I was happy to see the British magazine Prospect carry an interview/review of the work of the fascinating novelist Nicholas Mosley. Mosley’s Hopeful Monsters is an extraordinary novel of ideas. It’s easy to make a hash of that genre, but Mosley’s protagonists are so viscerally committed to their fields of study (one’s a physicist, the other an anthropologist) that it’s easy to see why they care about the interplay of philosophy and science in the mid-twentieth century. The book can even be taken as an extended meditation on the degree to which the model of natural sciences can be extended to social science.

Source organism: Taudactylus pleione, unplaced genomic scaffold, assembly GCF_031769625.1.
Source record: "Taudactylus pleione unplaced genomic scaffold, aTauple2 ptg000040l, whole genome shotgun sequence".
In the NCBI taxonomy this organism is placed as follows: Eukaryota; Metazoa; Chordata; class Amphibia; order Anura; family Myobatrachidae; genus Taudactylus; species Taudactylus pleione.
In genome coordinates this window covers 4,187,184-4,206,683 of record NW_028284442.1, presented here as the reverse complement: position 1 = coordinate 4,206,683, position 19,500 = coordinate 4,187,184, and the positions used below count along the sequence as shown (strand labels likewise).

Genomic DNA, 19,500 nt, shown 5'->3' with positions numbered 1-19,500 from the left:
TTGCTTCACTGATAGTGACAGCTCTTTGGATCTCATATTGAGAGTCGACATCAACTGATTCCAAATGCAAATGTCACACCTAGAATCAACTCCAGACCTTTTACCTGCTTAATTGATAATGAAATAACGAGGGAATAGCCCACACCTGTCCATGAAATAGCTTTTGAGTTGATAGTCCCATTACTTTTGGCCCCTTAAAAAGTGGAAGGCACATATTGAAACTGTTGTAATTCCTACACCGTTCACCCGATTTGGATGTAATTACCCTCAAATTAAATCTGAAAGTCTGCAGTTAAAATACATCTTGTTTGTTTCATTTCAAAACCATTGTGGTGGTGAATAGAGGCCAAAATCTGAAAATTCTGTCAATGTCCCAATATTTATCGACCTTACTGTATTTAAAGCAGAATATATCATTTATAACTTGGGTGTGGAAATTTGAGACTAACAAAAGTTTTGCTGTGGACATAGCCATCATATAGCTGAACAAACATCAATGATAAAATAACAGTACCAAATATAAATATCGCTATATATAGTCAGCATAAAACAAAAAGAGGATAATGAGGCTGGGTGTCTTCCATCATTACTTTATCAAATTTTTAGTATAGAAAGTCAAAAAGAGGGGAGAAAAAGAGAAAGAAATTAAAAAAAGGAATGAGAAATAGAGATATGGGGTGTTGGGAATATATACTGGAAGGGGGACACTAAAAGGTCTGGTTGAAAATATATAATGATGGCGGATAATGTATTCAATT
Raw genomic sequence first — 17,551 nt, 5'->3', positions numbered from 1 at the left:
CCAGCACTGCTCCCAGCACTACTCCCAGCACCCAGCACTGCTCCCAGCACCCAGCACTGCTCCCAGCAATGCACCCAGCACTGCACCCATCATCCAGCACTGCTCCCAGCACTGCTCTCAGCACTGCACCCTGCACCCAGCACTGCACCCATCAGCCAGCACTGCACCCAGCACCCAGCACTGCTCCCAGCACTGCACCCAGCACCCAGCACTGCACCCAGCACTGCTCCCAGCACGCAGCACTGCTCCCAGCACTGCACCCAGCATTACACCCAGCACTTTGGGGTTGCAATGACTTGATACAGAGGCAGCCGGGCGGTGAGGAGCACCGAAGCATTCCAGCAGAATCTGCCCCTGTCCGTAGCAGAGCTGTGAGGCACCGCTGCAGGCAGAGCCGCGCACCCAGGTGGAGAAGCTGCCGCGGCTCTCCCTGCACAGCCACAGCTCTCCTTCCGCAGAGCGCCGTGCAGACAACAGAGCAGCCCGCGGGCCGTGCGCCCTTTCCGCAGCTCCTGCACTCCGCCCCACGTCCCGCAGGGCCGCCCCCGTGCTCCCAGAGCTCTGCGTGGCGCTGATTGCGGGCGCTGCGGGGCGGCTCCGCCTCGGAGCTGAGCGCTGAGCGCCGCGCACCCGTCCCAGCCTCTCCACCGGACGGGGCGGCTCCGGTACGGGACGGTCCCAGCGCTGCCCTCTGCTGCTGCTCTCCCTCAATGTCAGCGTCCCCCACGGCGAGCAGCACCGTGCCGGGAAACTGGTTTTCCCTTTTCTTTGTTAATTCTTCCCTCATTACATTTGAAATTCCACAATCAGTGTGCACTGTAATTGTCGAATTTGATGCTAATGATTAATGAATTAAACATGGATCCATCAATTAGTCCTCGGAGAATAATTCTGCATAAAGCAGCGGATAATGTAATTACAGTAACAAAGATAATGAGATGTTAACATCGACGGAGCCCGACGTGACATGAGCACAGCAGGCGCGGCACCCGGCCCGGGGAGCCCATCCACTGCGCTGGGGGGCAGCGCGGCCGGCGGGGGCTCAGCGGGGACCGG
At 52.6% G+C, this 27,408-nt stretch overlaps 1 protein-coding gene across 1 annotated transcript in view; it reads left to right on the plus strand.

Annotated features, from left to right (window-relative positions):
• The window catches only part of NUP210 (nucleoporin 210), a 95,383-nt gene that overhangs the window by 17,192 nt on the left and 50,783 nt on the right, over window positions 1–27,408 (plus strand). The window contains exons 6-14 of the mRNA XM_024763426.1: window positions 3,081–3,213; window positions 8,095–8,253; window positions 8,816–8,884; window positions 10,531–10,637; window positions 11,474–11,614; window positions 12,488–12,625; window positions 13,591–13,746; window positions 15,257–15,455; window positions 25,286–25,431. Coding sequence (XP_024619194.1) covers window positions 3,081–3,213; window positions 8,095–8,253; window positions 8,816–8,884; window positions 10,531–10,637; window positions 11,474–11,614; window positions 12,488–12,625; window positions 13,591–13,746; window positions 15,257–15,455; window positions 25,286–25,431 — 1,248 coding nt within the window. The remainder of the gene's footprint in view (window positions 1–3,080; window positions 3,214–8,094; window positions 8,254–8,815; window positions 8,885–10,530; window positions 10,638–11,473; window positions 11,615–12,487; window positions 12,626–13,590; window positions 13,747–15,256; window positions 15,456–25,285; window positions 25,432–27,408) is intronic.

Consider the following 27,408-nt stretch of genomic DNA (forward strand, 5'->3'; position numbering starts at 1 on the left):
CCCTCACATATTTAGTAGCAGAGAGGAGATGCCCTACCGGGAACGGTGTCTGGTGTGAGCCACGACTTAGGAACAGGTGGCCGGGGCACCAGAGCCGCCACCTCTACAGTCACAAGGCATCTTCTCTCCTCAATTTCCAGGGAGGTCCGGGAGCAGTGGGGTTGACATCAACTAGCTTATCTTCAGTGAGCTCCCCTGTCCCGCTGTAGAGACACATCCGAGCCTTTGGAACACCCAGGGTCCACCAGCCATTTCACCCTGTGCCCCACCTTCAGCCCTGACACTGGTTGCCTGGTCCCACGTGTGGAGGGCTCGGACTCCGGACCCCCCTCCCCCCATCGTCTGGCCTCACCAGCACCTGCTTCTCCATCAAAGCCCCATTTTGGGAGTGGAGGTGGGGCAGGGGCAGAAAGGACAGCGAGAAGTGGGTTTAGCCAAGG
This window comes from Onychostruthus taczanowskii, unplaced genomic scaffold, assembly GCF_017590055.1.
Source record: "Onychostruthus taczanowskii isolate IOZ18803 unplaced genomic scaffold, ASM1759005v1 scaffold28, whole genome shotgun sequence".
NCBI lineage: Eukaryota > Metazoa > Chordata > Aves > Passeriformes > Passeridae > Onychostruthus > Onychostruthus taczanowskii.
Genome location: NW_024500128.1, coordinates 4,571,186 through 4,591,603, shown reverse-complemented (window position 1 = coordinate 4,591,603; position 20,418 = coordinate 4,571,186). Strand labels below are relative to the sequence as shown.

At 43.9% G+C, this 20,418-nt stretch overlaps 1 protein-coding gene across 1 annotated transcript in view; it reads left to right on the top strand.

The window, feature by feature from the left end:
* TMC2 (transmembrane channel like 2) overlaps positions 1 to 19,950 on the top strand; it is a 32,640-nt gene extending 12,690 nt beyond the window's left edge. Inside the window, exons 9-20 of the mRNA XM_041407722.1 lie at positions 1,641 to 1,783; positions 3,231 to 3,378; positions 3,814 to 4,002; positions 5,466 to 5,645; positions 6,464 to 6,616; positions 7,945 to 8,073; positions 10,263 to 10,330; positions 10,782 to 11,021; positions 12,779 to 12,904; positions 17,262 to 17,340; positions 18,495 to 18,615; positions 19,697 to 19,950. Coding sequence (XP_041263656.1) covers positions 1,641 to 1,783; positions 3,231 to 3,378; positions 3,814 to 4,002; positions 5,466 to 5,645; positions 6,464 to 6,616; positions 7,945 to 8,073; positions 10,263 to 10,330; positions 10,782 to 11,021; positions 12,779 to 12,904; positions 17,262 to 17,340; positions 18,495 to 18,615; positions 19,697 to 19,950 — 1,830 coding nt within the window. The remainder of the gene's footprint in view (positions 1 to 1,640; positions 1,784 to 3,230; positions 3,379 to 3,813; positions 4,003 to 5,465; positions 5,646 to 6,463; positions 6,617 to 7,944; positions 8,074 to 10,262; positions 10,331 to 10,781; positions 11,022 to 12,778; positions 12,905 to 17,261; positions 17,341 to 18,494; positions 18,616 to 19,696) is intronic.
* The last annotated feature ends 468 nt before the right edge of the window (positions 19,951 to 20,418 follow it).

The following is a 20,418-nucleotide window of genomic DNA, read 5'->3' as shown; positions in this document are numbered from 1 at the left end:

(That theme is more explicitly treated in his autobiography, Efforts at Truth. This memoir also contains one of the most bizarre accounts of an alleged “defamation by fiction” I’ve ever seen.)
A few more thoughts after the break. . .